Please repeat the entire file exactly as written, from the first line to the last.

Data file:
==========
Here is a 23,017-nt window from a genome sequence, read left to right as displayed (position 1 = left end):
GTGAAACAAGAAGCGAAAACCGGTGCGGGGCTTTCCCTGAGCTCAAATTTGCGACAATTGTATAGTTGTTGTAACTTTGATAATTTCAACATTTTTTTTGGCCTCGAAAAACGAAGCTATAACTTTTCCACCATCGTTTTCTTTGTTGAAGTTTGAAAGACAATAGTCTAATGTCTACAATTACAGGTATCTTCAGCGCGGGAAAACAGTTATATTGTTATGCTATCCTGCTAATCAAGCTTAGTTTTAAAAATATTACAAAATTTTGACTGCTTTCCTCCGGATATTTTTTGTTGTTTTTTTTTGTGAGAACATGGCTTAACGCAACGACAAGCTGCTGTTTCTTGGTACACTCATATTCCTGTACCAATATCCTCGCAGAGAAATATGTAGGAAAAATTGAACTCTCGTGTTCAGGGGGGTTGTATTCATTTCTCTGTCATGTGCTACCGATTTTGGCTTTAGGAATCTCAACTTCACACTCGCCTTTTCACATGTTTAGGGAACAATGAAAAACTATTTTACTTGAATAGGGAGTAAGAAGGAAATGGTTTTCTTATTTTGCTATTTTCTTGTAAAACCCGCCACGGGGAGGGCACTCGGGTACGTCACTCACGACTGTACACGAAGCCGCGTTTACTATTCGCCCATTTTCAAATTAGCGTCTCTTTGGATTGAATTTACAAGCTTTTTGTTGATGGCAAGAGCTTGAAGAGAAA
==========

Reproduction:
Here is a 23,017-nt window from a genome sequence, read left to right as displayed (position 1 = left end):
GTGAAACAAGAAGCGAAAACCGGTGCGGGGCTTTCCCTGAGCTCAAATTTGCGACAATTGTATAGTTGTTGTAACTTTGATAATTTCAACATTTTTTTTGGCCTCGAAAAACGAAGCTATAACTTTTCCACCATCGTTTTCTTTGTTGAAGTTTGAAAGACAATAGTCTAATGTCTACAATTACAGGTATCTTCAGCGCGGGAAAACAGTTATATTGTTATGCTATCCTGCTAATCAAGCTTAGTTTTAAAAATATTACAAAATTTTGACTGCTTTCCTCCGGATATTTTTTGTTGTTTTTTTTTGTGAGAACATGGCTTAACGCAACGACAAGCTGCTGTTTCTTGGTACACTCATATTCCTGTACCAATATCCTCGCAGAGAAATATGTAGGAAAAATTGAACTCTCGTGTTCAGGGGGGTTGTATTCATTTCTCTGTCATGTGCTACCGATTTTGGCTTTAGGAATCTCAACTTCACACTCGCCTTTTCACATGTTTAGGGAACAATGAAAAACTATTTTACTTGAATAGGGAGTAAGAAGGAAATGGTTTTCTTATTTTGCTATTTTCTTGTAAAACCCGCCACGGGGAGGGCACTCGGGTACGTCACTCACGACTGTACACGAAGCCGCGTTTACTATTCGCCCATTTTCAAATTAGCGTCTCTTTGGATTGAATTTACAAGCTTTTTGTTGATGGCAAGAGCTTGAAGAGAAA